Comparative value arguments (CVA) suggest to jurors that a death sentence is appropriate because the victim’s value surpasses the defendant’s value. Jurors exposed to CVA are likely to misuse mitigation and victim impact evidence. The present study has a sample of 140 university students. A 2 x 4 + 1 between-groups factorial design was utilized to examine effects of mitigation and victim impact evidence in the context of CVA (held constant); and to test legal safeguard efficacy. A main effect was found of legal safeguards on jurors’ perceptions of prosecutorial misconduct, and a significant association was found between legal safeguards and sentence recommendation. Attitudes toward the death penalty mediated the predictive relationship between affective and cognitive factors and sentence recommendation.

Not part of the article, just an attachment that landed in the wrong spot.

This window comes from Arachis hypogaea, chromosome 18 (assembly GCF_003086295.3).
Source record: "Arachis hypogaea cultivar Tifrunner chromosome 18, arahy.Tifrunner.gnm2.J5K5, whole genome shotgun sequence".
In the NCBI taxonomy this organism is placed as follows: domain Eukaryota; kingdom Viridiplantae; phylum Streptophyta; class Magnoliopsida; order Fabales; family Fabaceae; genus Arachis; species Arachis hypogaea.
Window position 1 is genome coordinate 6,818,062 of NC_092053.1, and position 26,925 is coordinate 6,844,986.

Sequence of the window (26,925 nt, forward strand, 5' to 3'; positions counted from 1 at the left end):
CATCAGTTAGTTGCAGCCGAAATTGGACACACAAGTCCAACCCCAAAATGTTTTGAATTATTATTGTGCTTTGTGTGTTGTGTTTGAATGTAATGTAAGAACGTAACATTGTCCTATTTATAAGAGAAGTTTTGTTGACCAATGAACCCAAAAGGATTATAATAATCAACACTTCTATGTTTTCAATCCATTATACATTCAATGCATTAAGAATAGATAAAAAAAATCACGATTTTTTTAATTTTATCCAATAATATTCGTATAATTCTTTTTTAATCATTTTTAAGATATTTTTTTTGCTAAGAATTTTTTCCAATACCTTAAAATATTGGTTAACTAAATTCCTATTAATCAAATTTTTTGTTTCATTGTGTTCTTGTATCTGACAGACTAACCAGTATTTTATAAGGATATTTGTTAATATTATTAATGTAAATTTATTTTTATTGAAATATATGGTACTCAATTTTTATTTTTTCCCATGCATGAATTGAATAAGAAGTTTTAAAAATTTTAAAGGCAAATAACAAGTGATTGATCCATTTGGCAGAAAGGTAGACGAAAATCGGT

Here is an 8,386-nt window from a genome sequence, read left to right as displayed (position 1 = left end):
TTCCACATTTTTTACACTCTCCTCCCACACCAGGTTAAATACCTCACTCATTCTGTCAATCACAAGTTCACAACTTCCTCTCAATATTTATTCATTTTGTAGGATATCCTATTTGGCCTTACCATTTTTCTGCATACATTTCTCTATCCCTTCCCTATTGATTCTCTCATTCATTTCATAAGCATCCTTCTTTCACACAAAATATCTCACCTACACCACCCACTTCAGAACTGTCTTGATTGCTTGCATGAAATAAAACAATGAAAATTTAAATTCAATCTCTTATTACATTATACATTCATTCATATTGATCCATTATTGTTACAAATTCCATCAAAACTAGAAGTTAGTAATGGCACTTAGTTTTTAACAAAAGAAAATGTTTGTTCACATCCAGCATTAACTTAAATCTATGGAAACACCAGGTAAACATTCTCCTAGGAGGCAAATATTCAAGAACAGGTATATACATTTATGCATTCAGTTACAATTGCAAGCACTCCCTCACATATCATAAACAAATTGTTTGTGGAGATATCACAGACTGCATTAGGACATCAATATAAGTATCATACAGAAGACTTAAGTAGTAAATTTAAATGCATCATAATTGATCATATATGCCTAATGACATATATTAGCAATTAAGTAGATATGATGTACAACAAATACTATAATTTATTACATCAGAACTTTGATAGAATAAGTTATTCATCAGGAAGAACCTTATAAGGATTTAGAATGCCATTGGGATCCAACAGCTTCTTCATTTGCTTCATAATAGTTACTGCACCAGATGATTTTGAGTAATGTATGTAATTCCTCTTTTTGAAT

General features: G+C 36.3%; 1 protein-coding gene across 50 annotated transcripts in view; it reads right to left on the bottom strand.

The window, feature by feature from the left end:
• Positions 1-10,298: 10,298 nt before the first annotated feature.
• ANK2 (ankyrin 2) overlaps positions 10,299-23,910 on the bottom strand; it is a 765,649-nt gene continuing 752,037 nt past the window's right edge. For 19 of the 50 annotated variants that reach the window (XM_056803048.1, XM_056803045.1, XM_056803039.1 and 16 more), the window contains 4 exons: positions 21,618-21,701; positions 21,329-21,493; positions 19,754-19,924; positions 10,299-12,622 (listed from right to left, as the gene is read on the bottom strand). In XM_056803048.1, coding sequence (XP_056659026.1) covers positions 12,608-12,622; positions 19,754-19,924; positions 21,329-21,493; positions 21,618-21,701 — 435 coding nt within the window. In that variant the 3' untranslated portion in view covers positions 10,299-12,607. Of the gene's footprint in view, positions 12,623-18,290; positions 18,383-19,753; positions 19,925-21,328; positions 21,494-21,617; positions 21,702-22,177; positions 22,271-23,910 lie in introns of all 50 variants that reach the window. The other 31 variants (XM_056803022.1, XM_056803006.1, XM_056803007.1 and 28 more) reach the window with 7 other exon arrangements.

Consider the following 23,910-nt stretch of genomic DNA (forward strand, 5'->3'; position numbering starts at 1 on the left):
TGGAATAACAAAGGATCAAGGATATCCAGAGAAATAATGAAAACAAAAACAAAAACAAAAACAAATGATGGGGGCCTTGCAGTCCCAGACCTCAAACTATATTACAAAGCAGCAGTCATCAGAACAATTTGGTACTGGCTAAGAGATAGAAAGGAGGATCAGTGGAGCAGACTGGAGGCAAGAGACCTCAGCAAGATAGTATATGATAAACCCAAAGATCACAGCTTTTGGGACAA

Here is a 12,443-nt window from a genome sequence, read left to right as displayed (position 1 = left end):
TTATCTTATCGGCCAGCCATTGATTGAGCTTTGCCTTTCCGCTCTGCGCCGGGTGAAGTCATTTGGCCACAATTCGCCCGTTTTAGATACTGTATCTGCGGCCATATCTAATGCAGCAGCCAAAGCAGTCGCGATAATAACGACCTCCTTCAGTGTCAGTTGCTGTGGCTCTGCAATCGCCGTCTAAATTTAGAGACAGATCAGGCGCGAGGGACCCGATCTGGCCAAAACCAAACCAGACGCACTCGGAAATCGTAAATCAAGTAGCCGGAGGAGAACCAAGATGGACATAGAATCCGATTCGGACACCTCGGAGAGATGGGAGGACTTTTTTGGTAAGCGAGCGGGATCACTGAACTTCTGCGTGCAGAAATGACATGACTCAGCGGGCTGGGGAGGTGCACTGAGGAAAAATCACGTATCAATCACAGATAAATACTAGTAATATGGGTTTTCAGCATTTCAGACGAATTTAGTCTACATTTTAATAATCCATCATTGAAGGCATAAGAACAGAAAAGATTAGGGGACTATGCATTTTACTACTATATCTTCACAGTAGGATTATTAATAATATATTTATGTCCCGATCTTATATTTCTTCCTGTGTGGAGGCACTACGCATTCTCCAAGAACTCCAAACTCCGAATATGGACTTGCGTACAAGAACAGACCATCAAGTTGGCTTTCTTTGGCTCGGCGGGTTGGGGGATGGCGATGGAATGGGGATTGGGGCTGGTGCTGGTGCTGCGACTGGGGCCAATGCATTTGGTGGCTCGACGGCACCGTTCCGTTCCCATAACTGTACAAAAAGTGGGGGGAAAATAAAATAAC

Small, Rachel, "Examining Comparative Value Arguments, Capital Sentencing Evidence, and Legal Safeguards" (2011). Psychology Theses. 20.